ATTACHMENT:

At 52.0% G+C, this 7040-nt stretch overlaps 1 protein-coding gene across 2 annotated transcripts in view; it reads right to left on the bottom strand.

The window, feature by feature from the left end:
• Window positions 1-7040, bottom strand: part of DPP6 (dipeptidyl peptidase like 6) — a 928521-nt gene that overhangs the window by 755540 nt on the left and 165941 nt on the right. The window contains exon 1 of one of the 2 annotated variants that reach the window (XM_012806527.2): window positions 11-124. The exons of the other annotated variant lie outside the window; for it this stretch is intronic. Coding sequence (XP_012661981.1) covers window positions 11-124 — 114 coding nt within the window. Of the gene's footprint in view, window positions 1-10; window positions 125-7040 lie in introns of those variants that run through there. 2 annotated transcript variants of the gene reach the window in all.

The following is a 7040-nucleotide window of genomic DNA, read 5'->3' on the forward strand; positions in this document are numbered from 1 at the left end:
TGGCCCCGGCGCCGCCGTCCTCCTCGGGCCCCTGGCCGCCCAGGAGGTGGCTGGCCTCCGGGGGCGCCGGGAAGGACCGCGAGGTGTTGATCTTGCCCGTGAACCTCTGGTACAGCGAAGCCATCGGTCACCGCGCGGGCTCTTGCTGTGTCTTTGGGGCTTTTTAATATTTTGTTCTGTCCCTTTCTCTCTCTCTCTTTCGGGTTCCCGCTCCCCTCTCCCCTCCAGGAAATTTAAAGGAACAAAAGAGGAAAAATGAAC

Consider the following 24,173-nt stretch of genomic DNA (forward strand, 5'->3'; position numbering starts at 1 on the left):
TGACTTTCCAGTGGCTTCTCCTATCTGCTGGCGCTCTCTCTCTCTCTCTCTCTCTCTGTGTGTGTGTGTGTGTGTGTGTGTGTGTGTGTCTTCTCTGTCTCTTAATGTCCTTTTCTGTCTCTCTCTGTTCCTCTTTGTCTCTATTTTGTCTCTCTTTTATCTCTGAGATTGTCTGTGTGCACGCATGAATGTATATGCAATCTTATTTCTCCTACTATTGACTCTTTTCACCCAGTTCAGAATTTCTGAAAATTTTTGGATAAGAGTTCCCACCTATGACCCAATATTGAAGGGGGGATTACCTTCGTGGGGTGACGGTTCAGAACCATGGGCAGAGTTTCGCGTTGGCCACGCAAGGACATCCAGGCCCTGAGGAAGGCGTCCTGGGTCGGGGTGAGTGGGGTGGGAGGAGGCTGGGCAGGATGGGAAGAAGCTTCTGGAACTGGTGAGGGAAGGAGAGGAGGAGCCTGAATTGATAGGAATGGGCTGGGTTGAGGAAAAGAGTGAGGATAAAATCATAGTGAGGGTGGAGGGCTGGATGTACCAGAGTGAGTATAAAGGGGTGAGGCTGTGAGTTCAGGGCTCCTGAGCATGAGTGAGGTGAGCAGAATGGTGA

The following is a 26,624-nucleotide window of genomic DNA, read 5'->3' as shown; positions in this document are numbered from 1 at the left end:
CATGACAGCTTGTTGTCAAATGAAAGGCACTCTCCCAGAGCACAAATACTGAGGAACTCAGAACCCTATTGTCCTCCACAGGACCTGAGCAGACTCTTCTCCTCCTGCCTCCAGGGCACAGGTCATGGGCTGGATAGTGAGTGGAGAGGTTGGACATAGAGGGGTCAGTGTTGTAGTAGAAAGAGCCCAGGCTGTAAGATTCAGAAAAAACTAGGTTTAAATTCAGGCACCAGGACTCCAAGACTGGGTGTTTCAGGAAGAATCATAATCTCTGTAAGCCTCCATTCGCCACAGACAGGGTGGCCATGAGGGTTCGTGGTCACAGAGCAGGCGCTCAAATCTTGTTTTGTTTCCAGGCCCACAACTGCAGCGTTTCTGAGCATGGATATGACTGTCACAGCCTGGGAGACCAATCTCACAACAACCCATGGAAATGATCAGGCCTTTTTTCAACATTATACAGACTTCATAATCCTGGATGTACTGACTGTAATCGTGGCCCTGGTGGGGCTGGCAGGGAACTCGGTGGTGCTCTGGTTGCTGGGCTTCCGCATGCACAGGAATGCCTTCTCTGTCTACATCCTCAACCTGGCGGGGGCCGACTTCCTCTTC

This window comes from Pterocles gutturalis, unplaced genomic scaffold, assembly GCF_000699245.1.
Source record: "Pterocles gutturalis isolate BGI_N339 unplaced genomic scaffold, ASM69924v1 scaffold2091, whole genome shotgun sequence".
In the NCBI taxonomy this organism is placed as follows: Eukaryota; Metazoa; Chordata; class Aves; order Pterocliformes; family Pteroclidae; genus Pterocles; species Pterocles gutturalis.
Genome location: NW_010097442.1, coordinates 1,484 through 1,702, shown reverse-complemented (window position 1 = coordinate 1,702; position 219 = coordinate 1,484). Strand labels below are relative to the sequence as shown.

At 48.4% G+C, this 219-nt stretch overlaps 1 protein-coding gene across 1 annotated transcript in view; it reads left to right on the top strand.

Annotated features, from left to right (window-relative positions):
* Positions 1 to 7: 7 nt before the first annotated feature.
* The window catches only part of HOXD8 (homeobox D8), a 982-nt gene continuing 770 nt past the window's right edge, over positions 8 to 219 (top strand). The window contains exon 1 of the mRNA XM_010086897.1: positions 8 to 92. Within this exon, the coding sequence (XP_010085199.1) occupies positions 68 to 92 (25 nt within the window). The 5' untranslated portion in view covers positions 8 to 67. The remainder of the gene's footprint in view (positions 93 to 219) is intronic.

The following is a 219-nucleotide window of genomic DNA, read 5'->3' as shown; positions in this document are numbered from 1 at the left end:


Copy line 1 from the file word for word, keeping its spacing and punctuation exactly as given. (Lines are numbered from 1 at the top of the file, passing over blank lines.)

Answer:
At 52.0% G+C, this 7040-nt stretch overlaps 1 protein-coding gene across 2 annotated transcripts in view; it reads right to left on the bottom strand.